Submit Hint Search The Forums LinksStatsPollsHeadlinesRSS
14,000 hints and counting!


Click here to return to the 'A simple trick to conserve laptop battery power' hint
The following comments are owned by whoever posted them. This site is not responsible for what they say.
A simple trick to conserve laptop battery power
Authored by: avarame on Dec 08, '05 07:38:59AM

I Am Not A Display Engineer, But...

My understanding was that LCDs require power to go opaque. Thus, switching to black-on-white would take *more* power than normal white on black. However I base that knowledge only on a very basic understanding of LCDs mentioned briefly in Physics last year. (Something along the lines of, "This is an LCD. When you put current through it the crystal lattice twists. It polarizes light through a full 90 degrees, so no light gets through. So it's dark. Moving right along...") Real life LCDs might be completely different for all I know.

In any case, I definitely can't argue with the numbers. I'll try it; my TiBook's battery isn't what it used to be. Thanks for the tip!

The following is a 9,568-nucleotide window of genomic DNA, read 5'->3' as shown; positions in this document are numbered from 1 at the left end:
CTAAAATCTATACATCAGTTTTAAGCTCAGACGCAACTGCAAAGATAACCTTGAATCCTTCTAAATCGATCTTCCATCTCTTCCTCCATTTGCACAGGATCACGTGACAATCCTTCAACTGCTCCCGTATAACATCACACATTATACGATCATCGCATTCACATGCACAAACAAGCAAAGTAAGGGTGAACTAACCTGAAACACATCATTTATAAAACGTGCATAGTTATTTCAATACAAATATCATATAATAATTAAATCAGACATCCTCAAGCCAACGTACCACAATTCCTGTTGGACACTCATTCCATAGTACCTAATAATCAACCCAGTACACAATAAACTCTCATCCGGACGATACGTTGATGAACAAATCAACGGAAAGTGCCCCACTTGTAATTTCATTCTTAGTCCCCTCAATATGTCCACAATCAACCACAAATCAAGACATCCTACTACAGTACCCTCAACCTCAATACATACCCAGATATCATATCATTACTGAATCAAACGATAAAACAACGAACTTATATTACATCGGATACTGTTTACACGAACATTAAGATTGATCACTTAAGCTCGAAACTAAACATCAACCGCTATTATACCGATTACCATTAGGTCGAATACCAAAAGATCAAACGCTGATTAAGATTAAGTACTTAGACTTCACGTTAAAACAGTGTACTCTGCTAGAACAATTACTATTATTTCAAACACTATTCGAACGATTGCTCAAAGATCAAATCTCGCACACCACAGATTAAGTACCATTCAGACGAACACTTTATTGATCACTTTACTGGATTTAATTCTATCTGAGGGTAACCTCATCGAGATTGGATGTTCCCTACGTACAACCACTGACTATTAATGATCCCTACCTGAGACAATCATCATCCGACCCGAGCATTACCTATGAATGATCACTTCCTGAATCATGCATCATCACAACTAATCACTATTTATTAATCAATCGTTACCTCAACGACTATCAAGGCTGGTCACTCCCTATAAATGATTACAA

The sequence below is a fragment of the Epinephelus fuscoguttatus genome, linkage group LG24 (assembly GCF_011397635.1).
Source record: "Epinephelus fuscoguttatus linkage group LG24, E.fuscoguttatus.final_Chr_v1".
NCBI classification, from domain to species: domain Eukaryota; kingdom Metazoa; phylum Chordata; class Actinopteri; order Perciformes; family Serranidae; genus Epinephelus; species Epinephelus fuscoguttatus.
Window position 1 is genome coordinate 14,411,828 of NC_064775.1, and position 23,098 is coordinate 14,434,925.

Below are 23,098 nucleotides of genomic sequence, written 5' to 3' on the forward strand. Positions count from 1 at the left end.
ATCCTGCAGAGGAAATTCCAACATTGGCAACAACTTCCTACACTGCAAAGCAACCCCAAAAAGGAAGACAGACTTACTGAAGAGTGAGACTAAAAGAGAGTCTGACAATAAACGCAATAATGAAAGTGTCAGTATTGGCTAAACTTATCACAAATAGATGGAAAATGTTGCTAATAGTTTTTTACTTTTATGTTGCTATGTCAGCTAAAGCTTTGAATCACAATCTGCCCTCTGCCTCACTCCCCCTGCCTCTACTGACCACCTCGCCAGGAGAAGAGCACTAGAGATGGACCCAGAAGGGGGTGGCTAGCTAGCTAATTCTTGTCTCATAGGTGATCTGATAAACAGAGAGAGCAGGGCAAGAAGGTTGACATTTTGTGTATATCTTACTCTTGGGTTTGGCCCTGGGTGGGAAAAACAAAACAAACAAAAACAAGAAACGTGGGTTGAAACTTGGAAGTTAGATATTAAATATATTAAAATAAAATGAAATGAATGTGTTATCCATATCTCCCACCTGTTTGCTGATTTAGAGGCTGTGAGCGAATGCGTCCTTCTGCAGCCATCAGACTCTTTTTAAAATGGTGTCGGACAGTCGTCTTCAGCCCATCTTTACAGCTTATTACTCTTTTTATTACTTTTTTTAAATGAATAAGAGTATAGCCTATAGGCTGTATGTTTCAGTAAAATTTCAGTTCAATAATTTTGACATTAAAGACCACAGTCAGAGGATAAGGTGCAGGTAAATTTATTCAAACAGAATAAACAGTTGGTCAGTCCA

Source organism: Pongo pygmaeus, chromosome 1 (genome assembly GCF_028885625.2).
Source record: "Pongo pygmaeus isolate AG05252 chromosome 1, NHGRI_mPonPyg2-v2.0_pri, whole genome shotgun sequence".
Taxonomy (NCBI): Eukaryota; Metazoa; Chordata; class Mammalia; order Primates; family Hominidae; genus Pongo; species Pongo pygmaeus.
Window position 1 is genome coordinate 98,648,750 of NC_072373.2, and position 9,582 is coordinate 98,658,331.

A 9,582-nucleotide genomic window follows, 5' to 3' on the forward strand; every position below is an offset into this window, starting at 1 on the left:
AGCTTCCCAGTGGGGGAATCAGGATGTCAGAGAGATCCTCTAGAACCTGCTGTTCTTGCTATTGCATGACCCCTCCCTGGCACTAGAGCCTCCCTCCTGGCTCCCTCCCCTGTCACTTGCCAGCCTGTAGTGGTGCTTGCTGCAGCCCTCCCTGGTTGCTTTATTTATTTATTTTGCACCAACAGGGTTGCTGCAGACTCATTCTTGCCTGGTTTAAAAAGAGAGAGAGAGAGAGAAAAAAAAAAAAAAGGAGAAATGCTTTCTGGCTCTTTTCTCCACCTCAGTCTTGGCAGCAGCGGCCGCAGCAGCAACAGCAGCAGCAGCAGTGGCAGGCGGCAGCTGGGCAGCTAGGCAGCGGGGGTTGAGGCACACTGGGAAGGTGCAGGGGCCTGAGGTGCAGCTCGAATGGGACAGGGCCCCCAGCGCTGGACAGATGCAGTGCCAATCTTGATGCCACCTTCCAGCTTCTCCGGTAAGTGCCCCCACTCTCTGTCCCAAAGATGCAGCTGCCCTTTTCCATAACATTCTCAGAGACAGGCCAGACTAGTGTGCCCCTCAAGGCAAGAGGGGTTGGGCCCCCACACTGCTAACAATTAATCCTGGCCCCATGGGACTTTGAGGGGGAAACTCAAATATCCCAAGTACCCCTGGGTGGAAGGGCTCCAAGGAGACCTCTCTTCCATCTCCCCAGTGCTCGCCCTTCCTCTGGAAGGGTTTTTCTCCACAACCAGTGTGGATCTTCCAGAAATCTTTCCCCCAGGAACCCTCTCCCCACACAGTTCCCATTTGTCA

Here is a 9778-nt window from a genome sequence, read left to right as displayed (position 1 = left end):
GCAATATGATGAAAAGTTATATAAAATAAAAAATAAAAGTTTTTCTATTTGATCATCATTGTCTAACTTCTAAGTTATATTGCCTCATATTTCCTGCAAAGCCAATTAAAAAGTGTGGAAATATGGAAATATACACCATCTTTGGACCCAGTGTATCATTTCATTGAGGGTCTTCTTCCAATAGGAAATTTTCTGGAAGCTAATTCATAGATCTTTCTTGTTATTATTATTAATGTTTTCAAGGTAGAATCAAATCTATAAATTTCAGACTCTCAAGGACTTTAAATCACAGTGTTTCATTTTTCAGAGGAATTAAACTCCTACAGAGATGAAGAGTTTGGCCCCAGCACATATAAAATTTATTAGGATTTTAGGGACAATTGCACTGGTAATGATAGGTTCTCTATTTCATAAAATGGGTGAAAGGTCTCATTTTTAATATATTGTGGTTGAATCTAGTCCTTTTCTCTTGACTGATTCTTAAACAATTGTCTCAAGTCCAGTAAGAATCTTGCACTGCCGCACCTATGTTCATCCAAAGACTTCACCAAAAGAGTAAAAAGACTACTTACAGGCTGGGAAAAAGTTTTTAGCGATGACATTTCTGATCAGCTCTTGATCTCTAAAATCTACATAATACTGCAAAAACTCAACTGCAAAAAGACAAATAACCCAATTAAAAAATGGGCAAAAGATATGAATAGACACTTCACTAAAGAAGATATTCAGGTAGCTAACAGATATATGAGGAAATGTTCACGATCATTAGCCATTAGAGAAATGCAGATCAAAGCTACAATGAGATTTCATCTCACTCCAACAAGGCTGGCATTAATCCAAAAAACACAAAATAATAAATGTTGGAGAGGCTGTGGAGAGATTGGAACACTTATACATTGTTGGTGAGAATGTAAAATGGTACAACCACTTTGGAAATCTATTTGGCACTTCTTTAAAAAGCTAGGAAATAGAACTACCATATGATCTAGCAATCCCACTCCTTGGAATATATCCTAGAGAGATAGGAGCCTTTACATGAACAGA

[ Reply to This | # ]
A simple trick to conserve laptop battery power
Authored by: anakin on Dec 08, '05 08:18:35AM

You're thinking of a simple LCD like one you'd find in a watch or calculator. And you are correct. In order to display that black bar a current is required. But the color LCDs used in laptops, are black by default. So the more black on the screen the less energy that would technically be required.



[ Reply to This | # ]
A simple trick to conserve laptop battery power
Authored by: bill_mcgonigle on Dec 08, '05 12:39:40PM

Yeah, he may be thinking of the old Powerbook 1xx series. I had a 170 and bugged the guy who wrote the Basic Black screensaver to add a 'white' mode for Powerbook users. It make maybe 10 minutes difference on battery.



[ Reply to This | # ]
A simple trick to conserve laptop battery power
Authored by: RideMan on Dec 08, '05 06:04:52PM

It depends on how the polarizers are set. In a pocket calculator, you can invert the display by simply reversing the polarizing filter in front of the LCD

I got a reminder of this last week when I was servicing an LCD data projector and got one of the polarizers installed backward in the light engine...!



[ Reply to This | # ]